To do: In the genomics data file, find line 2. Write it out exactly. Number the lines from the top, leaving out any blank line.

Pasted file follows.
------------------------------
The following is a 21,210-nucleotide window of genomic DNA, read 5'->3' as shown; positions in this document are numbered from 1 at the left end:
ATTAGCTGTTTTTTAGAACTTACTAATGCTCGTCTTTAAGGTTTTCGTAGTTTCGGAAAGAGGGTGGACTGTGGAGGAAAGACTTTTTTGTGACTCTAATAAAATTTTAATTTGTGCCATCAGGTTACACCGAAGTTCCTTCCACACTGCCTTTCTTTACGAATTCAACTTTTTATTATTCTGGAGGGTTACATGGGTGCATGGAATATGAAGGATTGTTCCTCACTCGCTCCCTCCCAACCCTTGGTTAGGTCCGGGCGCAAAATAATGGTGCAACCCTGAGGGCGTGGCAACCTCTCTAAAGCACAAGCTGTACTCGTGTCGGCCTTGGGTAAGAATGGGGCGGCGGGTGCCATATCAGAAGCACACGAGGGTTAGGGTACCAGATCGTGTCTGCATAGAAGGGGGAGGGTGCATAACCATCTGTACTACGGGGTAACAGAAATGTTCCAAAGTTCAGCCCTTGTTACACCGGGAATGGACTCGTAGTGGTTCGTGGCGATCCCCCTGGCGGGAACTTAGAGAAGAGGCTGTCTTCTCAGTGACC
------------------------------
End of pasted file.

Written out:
ATTAGCTGTTTTTTAGAACTTACTAATGCTCGTCTTTAAGGTTTTCGTAGTTTCGGAAAGAGGGTGGACTGTGGAGGAAAGACTTTTTTGTGACTCTAATAAAATTTTAATTTGTGCCATCAGGTTACACCGAAGTTCCTTCCACACTGCCTTTCTTTACGAATTCAACTTTTTATTATTCTGGAGGGTTACATGGGTGCATGGAATATGAAGGATTGTTCCTCACTCGCTCCCTCCCAACCCTTGGTTAGGTCCGGGCGCAAAATAATGGTGCAACCCTGAGGGCGTGGCAACCTCTCTAAAGCACAAGCTGTACTCGTGTCGGCCTTGGGTAAGAATGGGGCGGCGGGTGCCATATCAGAAGCACACGAGGGTTAGGGTACCAGATCGTGTCTGCATAGAAGGGGGAGGGTGCATAACCATCTGTACTACGGGGTAACAGAAATGTTCCAAAGTTCAGCCCTTGTTACACCGGGAATGGACTCGTAGTGGTTCGTGGCGATCCCCCTGGCGGGAACTTAGAGAAGAGGCTGTCTTCTCAGTGACC